|Treatment No. :
|Dosage & Instructions:
|| 15 drops in 15 ml of plain water twice a day,
mornings and evenings.
||Aurum met 1M+d150
Corpus Vitreum D4+40C
Merc sol D200+200C
||Store in a cool and dry place
||Keep away from the reach of children
|Standard Packaging :
||30 ml Drops
One 30 ml bottle for $79.99
Two 30 ml bottles for $129.99
Glaucoma is a group of eye diseases characterized by damage to the optic
nerve usually due to excessively high intraocular pressure (IOP).This increased
pressure within the eye, if untreated can lead to optic nerve damage resulting
in progressive, permanent vision loss, starting with unnoticeable blind spots at
the edges of the field of vision, progressing to tunnel vision, and then to
The cause of vision loss in all forms of glaucoma is optic nerve damage.
There are many underlying causes and forms of glaucoma. Most causes of glaucoma
are not known, but it is clear that a number of different processes are
involved, and a malfunction in any one of them could cause glaucoma. For
example, trauma to the eye could result in the angle becoming blocked, or, as a
person ages, the lens becomes larger and may push the iris forward. The cause of
optic nerve damage in normal-tension glaucoma is also unknown, but there is
speculation that the optic nerves of these patients are susceptible to damage at
lower pressures than what is usually considered to be abnormally high.
It is probable that most glaucoma is inherited. At least ten defective genes
that cause glaucoma have been identified.
At first, chronic open-angle glaucoma is without noticeable symptoms. The
pressure build-up is gradual and there is no discomfort. Moreover, the vision
loss is too gradual to be noticed and each eye fills-in the image where its
partner has a blind spot. However, if it is not treated, vision loss becomes
evident, and the condition can be very painful.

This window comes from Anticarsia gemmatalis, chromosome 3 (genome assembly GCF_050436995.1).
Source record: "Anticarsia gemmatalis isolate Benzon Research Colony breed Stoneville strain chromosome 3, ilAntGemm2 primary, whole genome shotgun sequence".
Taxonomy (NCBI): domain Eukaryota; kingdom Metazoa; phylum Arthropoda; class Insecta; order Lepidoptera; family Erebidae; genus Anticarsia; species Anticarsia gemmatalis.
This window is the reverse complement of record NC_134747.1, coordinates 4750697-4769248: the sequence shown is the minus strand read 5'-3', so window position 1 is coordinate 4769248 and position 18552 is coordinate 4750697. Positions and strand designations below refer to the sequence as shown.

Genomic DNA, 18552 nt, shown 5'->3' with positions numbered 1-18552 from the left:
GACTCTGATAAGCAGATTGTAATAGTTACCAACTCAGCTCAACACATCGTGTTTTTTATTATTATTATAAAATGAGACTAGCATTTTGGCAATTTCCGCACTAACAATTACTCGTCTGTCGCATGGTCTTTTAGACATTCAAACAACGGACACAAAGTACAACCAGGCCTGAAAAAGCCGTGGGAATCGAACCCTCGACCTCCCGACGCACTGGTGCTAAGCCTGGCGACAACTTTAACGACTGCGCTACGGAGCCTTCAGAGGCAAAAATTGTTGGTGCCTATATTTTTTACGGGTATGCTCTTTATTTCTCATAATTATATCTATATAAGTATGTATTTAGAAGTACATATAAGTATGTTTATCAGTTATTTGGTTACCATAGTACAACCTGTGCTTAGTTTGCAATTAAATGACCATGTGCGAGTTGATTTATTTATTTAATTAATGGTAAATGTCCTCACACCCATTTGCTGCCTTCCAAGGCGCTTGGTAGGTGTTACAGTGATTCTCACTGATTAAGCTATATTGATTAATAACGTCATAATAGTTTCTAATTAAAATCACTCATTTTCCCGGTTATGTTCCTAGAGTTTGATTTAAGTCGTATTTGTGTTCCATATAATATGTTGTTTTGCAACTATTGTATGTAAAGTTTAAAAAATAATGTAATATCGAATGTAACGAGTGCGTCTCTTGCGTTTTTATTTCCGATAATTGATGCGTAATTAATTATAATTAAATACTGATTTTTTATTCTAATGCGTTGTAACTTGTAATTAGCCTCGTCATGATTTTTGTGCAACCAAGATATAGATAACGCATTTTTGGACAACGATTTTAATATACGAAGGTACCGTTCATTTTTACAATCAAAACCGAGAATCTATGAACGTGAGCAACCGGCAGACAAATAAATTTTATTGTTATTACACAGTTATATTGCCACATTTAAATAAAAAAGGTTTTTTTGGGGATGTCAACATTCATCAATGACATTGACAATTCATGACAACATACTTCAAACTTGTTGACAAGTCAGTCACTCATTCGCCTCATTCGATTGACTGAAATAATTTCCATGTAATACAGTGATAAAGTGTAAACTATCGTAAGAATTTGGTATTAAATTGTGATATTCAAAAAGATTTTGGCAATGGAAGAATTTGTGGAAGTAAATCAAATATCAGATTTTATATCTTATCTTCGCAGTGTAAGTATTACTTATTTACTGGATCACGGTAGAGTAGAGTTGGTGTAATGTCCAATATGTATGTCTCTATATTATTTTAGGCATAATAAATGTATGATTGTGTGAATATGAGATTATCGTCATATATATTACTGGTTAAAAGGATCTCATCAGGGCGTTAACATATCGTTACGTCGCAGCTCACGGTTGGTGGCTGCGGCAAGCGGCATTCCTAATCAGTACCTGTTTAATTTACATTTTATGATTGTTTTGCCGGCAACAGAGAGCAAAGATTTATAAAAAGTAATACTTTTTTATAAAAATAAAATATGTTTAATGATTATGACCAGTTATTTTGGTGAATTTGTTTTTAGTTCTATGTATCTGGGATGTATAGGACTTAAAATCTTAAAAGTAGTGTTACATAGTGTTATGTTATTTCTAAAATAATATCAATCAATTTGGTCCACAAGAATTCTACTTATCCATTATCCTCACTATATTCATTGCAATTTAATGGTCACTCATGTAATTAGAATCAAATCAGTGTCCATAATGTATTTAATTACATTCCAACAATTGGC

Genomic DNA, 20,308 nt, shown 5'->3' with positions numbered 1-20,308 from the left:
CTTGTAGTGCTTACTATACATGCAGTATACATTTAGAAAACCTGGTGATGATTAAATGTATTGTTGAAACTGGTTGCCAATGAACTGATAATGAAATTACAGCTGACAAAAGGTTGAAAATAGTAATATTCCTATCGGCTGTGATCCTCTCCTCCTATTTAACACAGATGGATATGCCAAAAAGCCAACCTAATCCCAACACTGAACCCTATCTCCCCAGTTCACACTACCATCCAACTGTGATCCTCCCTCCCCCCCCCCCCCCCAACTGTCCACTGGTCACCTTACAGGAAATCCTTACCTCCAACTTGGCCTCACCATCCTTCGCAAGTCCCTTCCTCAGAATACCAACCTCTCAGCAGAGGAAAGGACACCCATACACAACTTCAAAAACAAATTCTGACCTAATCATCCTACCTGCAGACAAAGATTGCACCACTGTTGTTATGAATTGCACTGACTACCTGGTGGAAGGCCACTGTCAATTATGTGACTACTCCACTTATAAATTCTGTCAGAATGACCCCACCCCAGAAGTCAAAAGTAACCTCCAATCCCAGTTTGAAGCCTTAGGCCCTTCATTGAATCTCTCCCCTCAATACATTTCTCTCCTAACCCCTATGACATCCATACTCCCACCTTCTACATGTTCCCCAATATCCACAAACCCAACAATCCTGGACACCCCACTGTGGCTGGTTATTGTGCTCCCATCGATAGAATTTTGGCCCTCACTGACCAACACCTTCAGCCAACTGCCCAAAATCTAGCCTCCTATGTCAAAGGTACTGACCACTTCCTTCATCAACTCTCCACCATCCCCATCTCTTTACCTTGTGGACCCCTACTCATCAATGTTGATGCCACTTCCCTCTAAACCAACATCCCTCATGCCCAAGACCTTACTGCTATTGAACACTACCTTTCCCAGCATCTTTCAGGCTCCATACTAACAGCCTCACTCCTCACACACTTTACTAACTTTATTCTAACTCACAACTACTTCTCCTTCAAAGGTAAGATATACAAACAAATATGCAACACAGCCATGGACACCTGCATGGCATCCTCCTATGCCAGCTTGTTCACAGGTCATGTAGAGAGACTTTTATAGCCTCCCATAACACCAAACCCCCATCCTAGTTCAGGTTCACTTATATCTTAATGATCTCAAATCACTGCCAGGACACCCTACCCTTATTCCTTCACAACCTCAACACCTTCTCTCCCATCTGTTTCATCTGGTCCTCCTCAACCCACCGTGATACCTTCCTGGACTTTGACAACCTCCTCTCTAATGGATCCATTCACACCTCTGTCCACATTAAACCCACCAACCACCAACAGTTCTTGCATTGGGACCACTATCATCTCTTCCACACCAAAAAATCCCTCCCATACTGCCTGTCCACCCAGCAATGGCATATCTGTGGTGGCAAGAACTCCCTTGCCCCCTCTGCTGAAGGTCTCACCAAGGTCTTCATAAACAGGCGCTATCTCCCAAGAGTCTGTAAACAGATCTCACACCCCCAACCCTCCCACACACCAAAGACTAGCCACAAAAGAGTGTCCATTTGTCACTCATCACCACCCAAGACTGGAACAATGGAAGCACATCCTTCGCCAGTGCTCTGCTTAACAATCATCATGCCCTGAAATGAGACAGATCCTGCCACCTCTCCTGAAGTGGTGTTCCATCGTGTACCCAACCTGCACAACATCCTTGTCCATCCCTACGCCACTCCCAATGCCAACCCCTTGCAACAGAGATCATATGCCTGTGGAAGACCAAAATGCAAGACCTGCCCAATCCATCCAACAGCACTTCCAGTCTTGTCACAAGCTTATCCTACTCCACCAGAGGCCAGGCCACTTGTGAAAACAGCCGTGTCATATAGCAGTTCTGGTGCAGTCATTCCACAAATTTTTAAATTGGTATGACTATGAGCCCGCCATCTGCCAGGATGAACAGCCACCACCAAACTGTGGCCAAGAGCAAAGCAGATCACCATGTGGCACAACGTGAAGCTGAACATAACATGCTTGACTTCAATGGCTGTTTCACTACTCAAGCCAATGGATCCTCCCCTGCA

On the other hand, acute closed-angle glaucoma is obvious from the beginning
of an attack. The symptoms are, blurred vision, severe pain, sensitivity to
light, nausea, and halos around lights. The normally clear corneas may be hazy.
This is an ocular emergency and needs to be treated immediately.
Similarly, congenital glaucoma is evident at birth. Symptoms are bulging
eyes, cloudy corneas, excessive tearing, and sensitivity to light.
Intraocular pressure, visual field defects, the angle in the eye where the
iris meets the cornea, and the appearance of the optic nerve are all considered
in the diagnosis of glaucoma. IOP is measured with an instrument known as a
tonometer. One type of tonometer involves numbing the eye with an eyedrop that
has a yellow coloring in it and touching the cornea with a small probe. This
quick test is a routine part of an eye examination and is usually included
without extra charge in the cost of a visit to an ophthalmologist or
Ophthalmoscopes, hand-held instruments with a light source, are used to
detect optic nerve damage by looking through the pupil. The optic nerve is
examined for changes; the remainder of the back of the eye can be examined as
well. Other types of lenses that can be used to examine the back of the eye may
also be used. A slit lamp will allow the doctor to examine the front of the eye
(i.e., cornea, iris, and lens).
Visual field tests (perimetry) can detect blind spots in a patient's field of
vision before the patient is aware of them. Certain defects may indicate
Another test, gonioscopy, can distinguish between narrow-angle and open-angle
glaucoma. A gonioscope, which is a hand-held contact lens with a mirror, allows
visualization of the angle between the iris and the cornea.
Intraocular pressure can vary throughout the day. For that reason, the doctor
may have a patient return for several visits to measure the IOP at different
times of the day.